In my opinion, that's about right for an organization the size of Novell. Porting over the proprietary NetWare services to completely new kernel requires a LOT of developer attention, and Novell is a lot smaller than Microsoft. Also of note, it took Microsoft 5 years to give us Vista after XP, including the presumed nuke-and-rewrite they did. Novell got a boost in that they had already ported eDirectory to Linux, so that helped out the NCP side. But that didn't help the NSS folks, who had to figure out a way to do a NetWare-style rich metadata file-system on a kernel and driver model that expects POSIX-spartan file-systems. The problems Novell had with this were amply displayed in the performance problems reported with OES1-FCS. Samba doesn't scale to the same levels as CIFS-on-NetWare did, so that meant Novell had to create their own CIFS stack from scratch. The AFP stack on Linux is a joke, and the resurgence of Apple since 2003 meant they had to do something about that as well; by making a proprietary AFP stack. All of this represents nuke-and-rebuild-from-spec, which takes time.

Novell probably should have started the migration in 2000 instead of 2003. They already knew that Exchange 5.5 upgrades were driving a LOT of customers into Active Directory, which was triggering migrations away from NetWare. But, there are business concerns here. Novell managed to survive the fall of NetWare by diversifying their product portfolio enough that GroupWise, Zen, and Identity Management could support the company. It took until this year to return to the black, but they did it. Had they shot the NetWare cash cow two years earlier, it is entirely possible that Novell couldn't have survived the lean years.

No BrainShare for me

Last week I asked my new boss if getting me to BrainShare was in the cards. I also threw out the alternative of the ATT Live sessions, which are fewer days and relatively cheaper than BrainShare. I also floated the possibility of me covering the plane expenses. As it happens Provo is about as expensive a city as Spokane, and Salt Lake City during BrainShare is equivalent to Bellevue. This is important since the travel ban is for 'out of state travel'. If I cover the plane tickets, that makes the cost the equivalent to having it in Spokane/Bellevue! Thus, I can go!

Unfortunately, not really. Quoth the new boss:
I highly doubt this'll work. Even Vice-Presidents are canceling travel plans.
If the grand high muckitymucks are honoring the travel ban, then the chances of me getting permission is next to zero. And is fully zero if I don't get buy off from my boss. Drat. Considering that the budget outlook for 2010 is even more grim than it is for 2009, the next probable BrainShare I can get to is 2011. Double drat.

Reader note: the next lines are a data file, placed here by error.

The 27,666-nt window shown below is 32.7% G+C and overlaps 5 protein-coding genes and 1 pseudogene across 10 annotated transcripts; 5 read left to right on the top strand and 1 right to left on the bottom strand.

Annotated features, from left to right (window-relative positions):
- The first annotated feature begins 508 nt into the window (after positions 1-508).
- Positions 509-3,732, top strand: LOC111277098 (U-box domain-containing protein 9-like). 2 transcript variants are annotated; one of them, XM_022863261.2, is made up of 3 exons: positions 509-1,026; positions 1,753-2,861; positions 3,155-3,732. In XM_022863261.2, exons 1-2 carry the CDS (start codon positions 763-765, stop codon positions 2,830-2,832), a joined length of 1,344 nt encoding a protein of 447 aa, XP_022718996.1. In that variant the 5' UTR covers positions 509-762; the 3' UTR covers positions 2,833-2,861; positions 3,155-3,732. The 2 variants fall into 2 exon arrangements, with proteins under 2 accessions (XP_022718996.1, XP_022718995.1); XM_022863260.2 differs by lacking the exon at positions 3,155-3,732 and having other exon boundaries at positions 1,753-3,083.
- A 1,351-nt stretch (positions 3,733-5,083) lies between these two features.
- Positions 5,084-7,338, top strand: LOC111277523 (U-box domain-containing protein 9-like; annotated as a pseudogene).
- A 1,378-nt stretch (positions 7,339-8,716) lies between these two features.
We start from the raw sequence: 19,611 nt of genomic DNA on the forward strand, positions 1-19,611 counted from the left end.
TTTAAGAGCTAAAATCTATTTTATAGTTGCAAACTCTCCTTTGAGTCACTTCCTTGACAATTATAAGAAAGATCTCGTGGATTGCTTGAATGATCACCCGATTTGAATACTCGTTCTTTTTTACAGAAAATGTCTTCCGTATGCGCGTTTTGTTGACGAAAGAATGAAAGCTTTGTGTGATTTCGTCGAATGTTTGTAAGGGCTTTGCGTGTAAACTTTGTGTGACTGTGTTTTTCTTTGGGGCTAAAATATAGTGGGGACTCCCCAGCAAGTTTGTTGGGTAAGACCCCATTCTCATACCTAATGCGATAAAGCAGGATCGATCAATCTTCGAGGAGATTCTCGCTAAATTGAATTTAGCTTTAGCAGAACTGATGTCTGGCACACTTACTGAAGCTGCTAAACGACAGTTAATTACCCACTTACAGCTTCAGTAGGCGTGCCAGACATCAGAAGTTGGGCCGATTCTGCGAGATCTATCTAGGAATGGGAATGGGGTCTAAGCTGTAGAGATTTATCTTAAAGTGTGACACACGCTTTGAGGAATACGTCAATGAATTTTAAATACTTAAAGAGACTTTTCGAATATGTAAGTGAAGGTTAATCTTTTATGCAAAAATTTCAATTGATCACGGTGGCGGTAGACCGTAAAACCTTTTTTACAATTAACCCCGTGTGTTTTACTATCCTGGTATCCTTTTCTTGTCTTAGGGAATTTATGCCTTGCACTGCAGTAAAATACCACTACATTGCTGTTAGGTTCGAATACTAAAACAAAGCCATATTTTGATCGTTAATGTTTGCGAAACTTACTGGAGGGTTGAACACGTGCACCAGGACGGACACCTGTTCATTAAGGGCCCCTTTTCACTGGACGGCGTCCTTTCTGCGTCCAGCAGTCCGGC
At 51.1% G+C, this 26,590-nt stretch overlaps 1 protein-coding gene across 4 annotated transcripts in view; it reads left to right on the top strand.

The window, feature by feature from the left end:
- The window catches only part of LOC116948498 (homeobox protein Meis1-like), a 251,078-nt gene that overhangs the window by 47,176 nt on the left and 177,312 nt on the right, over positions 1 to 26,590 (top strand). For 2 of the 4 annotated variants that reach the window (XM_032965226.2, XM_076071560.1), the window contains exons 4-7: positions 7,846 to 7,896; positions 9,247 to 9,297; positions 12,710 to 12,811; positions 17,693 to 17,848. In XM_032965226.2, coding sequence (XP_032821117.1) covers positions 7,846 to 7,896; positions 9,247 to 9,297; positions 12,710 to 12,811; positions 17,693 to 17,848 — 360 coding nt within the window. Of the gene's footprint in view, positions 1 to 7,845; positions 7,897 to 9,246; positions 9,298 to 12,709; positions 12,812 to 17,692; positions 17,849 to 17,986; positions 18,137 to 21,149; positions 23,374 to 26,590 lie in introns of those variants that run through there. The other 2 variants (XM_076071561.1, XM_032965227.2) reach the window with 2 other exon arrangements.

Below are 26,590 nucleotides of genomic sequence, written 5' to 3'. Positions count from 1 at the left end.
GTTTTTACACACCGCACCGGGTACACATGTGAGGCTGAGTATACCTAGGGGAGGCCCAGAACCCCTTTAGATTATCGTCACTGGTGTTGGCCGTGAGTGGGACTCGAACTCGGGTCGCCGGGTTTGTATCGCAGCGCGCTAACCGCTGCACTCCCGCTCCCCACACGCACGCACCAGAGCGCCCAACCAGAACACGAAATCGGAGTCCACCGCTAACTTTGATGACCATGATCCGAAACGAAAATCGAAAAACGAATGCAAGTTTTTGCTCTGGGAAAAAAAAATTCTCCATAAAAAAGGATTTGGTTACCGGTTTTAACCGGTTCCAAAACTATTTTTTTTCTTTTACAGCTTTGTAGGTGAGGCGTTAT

Budget crunch update

The University President has just sent out an email describing what the university plans on doing in light of the Governor's memo. Unfortunately, there isn't a lot in there.
  • There WILL be a hiring freeze.... and this will manifest by having newly vacant positions have to go before a Provost/Vice-Provost review before being filled.
  • Salary increases will still be given per negotiated contracts.... for classified people, which I'm not. We don't know what us Professional types will get. And won't know until the State passes the next budget during the coming winter.
  • Out of state Travel WILL be restricted.... and this will manifest by having travel requests go before a Provost/Vice-Provost review before being approved. Like they always do.
Almost all of this comes down to, "we'll be looking even harder at expense requests, so be careful." We really won't know how bad it'll get until the Legislature convenes and starts working on bills. They open, if I remember right, just after the new year.

So, I may yet get to BrainShare 2009, but it may require my boss to talk a lot faster than normal. We just won't know until we get a feeling for how much pressure the Provosts and Vice-Provosts are under to contain costs.

On the plus side, the SAN upgrade is pretty clearly critical to the function of this university, so that'll get approved. Or there will be riots in the halls outside my office.